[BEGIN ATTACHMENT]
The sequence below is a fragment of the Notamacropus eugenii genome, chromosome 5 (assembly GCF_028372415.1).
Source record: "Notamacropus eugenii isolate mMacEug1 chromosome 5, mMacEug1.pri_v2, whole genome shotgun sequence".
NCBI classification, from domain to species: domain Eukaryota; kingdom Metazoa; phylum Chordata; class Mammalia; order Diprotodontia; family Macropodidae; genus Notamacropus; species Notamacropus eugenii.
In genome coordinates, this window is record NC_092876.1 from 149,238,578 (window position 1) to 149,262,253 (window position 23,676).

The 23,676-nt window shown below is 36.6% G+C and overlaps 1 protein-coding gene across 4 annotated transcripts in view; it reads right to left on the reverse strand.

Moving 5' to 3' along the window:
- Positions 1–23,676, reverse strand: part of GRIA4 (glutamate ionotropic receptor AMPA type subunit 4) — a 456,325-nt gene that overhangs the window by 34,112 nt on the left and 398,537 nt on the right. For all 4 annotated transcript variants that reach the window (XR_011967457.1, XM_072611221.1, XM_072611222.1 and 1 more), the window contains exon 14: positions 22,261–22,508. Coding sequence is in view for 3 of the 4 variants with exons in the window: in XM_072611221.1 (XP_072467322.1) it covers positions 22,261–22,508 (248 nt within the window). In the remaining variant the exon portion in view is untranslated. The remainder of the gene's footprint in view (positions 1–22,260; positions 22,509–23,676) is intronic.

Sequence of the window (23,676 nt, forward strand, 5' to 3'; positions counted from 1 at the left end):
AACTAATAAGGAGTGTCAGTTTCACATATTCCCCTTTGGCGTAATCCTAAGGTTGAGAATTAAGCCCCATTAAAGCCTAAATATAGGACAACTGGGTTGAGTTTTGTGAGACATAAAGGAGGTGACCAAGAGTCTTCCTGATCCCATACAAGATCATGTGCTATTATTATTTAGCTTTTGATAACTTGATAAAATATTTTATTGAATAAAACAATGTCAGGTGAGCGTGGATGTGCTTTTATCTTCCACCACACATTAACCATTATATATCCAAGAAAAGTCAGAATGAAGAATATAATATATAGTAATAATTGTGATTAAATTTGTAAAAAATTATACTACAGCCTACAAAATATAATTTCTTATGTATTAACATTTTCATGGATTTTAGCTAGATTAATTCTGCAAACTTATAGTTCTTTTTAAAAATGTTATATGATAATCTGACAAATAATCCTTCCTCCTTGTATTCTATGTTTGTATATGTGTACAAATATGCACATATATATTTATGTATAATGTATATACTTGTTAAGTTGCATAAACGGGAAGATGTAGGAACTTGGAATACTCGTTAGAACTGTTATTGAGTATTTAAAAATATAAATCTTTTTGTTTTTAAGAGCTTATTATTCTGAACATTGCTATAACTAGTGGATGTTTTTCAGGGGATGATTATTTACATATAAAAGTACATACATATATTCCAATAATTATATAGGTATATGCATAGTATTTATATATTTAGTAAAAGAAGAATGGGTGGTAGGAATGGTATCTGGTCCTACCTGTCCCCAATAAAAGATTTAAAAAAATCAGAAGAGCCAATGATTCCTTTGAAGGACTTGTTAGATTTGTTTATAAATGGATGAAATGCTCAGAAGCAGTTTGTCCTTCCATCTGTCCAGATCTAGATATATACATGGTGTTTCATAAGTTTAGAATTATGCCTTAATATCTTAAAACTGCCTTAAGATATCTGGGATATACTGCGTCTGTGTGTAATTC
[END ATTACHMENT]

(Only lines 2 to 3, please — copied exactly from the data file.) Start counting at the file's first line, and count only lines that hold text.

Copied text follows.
Source record: "Notamacropus eugenii isolate mMacEug1 chromosome 5, mMacEug1.pri_v2, whole genome shotgun sequence".
NCBI classification, from domain to species: domain Eukaryota; kingdom Metazoa; phylum Chordata; class Mammalia; order Diprotodontia; family Macropodidae; genus Notamacropus; species Notamacropus eugenii.